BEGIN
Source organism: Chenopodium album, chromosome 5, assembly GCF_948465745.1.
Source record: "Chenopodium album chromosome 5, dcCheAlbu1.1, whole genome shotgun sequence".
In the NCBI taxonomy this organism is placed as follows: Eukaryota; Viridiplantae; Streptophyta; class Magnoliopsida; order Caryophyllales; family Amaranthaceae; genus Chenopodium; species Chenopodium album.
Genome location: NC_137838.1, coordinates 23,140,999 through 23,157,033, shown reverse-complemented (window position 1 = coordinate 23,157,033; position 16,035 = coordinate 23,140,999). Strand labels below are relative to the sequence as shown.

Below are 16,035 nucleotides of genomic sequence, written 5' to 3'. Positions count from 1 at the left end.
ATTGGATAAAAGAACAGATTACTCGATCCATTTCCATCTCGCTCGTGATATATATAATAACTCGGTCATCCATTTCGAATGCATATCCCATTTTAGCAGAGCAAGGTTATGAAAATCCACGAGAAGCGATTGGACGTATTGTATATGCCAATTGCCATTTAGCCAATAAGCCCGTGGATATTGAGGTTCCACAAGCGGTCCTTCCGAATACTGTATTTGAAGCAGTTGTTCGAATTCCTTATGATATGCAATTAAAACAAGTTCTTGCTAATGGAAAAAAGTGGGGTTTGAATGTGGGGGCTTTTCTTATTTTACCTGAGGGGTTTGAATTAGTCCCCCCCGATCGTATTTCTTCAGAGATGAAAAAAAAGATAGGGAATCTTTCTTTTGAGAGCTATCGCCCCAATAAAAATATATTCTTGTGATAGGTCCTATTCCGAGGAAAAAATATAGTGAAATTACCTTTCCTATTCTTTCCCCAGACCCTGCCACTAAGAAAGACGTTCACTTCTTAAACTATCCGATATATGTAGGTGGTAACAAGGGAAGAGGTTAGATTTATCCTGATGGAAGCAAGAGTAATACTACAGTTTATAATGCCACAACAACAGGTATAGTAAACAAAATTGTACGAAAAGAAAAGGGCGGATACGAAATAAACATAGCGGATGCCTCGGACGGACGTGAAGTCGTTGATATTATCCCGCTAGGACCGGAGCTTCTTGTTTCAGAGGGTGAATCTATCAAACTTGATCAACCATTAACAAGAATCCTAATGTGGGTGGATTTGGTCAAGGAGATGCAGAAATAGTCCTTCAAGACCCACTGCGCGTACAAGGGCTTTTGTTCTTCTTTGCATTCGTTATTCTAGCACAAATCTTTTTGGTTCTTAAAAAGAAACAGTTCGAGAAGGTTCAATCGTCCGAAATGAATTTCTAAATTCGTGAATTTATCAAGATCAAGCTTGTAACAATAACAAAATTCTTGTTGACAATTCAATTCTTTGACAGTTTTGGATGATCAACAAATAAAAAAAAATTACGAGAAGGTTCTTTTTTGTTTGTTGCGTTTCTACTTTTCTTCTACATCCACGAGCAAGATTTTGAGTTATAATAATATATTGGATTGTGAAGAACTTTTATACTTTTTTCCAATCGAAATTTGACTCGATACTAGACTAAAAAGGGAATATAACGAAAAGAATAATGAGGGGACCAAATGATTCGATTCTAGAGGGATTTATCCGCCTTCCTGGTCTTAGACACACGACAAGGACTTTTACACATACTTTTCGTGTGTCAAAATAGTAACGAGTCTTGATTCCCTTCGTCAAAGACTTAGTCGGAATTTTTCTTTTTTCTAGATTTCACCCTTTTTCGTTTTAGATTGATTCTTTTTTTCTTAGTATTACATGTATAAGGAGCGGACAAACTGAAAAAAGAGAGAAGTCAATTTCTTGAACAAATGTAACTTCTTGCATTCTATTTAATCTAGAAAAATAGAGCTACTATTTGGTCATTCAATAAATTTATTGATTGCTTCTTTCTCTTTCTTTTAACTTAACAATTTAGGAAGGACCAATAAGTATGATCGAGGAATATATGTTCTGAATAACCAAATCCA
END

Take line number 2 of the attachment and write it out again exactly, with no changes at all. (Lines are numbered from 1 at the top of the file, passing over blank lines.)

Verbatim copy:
Source record: "Chenopodium album chromosome 5, dcCheAlbu1.1, whole genome shotgun sequence".